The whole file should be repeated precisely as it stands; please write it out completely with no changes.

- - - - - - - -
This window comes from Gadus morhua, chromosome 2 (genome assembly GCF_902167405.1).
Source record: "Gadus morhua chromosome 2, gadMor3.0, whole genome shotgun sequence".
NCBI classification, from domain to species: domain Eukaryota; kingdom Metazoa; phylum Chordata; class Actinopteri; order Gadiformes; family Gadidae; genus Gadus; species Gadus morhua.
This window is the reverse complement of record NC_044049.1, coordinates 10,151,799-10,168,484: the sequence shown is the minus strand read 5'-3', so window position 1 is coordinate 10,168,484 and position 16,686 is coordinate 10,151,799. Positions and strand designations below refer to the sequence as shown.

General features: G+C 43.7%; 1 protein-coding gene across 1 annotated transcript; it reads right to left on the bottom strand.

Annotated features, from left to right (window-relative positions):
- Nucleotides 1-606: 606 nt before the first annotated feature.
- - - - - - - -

This window comes from Gadus morhua, chromosome 2 (genome assembly GCF_902167405.1).
Source record: "Gadus morhua chromosome 2, gadMor3.0, whole genome shotgun sequence".
NCBI classification, from domain to species: domain Eukaryota; kingdom Metazoa; phylum Chordata; class Actinopteri; order Gadiformes; family Gadidae; genus Gadus; species Gadus morhua.
This window is the reverse complement of record NC_044049.1, coordinates 10,151,799-10,168,484: the sequence shown is the minus strand read 5'-3', so window position 1 is coordinate 10,168,484 and position 16,686 is coordinate 10,151,799. Positions and strand designations below refer to the sequence as shown.

General features: G+C 43.7%; 1 protein-coding gene across 1 annotated transcript; it reads right to left on the bottom strand.

Annotated features, from left to right (window-relative positions):
- Nucleotides 1-606: 606 nt before the first annotated feature.